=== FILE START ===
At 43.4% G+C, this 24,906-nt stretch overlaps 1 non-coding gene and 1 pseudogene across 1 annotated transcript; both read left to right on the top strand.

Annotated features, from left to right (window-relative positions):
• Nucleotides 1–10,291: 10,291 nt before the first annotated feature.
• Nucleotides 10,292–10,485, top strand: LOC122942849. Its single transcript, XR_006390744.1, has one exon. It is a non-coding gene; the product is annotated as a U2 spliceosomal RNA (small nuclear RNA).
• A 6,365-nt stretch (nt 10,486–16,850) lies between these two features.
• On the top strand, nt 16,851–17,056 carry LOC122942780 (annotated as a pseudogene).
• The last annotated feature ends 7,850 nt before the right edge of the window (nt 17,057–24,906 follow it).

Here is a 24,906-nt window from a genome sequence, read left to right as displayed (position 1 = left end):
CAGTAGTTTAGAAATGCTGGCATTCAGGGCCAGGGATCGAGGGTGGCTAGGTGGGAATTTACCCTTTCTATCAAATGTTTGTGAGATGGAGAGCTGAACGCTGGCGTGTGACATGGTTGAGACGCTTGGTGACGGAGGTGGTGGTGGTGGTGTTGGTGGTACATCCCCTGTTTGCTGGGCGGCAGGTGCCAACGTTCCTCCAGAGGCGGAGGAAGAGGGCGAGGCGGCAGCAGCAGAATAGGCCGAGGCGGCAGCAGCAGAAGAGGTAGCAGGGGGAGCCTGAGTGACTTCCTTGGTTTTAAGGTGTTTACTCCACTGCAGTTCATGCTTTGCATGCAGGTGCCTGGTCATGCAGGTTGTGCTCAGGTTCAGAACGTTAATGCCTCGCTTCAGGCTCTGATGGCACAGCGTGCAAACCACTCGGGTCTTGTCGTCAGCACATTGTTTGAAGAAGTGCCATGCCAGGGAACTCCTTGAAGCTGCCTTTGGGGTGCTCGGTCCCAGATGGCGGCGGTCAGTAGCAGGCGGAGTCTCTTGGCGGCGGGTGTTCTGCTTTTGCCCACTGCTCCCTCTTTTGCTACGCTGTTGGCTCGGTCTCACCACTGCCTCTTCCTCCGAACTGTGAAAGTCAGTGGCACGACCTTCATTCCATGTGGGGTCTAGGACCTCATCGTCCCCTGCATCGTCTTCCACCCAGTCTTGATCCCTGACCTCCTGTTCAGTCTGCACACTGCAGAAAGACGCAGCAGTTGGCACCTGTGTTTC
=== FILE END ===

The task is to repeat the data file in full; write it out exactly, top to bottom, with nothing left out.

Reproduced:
At 43.4% G+C, this 24,906-nt stretch overlaps 1 non-coding gene and 1 pseudogene across 1 annotated transcript; both read left to right on the top strand.

Annotated features, from left to right (window-relative positions):
• Nucleotides 1–10,291: 10,291 nt before the first annotated feature.
• Nucleotides 10,292–10,485, top strand: LOC122942849. Its single transcript, XR_006390744.1, has one exon. It is a non-coding gene; the product is annotated as a U2 spliceosomal RNA (small nuclear RNA).
• A 6,365-nt stretch (nt 10,486–16,850) lies between these two features.
• On the top strand, nt 16,851–17,056 carry LOC122942780 (annotated as a pseudogene).
• The last annotated feature ends 7,850 nt before the right edge of the window (nt 17,057–24,906 follow it).

Here is a 24,906-nt window from a genome sequence, read left to right as displayed (position 1 = left end):
CAGTAGTTTAGAAATGCTGGCATTCAGGGCCAGGGATCGAGGGTGGCTAGGTGGGAATTTACCCTTTCTATCAAATGTTTGTGAGATGGAGAGCTGAACGCTGGCGTGTGACATGGTTGAGACGCTTGGTGACGGAGGTGGTGGTGGTGGTGTTGGTGGTACATCCCCTGTTTGCTGGGCGGCAGGTGCCAACGTTCCTCCAGAGGCGGAGGAAGAGGGCGAGGCGGCAGCAGCAGAATAGGCCGAGGCGGCAGCAGCAGAAGAGGTAGCAGGGGGAGCCTGAGTGACTTCCTTGGTTTTAAGGTGTTTACTCCACTGCAGTTCATGCTTTGCATGCAGGTGCCTGGTCATGCAGGTTGTGCTCAGGTTCAGAACGTTAATGCCTCGCTTCAGGCTCTGATGGCACAGCGTGCAAACCACTCGGGTCTTGTCGTCAGCACATTGTTTGAAGAAGTGCCATGCCAGGGAACTCCTTGAAGCTGCCTTTGGGGTGCTCGGTCCCAGATGGCGGCGGTCAGTAGCAGGCGGAGTCTCTTGGCGGCGGGTGTTCTGCTTTTGCCCACTGCTCCCTCTTTTGCTACGCTGTTGGCTCGGTCTCACCACTGCCTCTTCCTCCGAACTGTGAAAGTCAGTGGCACGACCTTCATTCCATGTGGGGTCTAGGACCTCATCGTCCCCTGCATCGTCTTCCACCCAGTCTTGATCCCTGACCTCCTGTTCAGTCTGCACACTGCAGAAAGACGCAGCAGTTGGCACCTGTGTTTC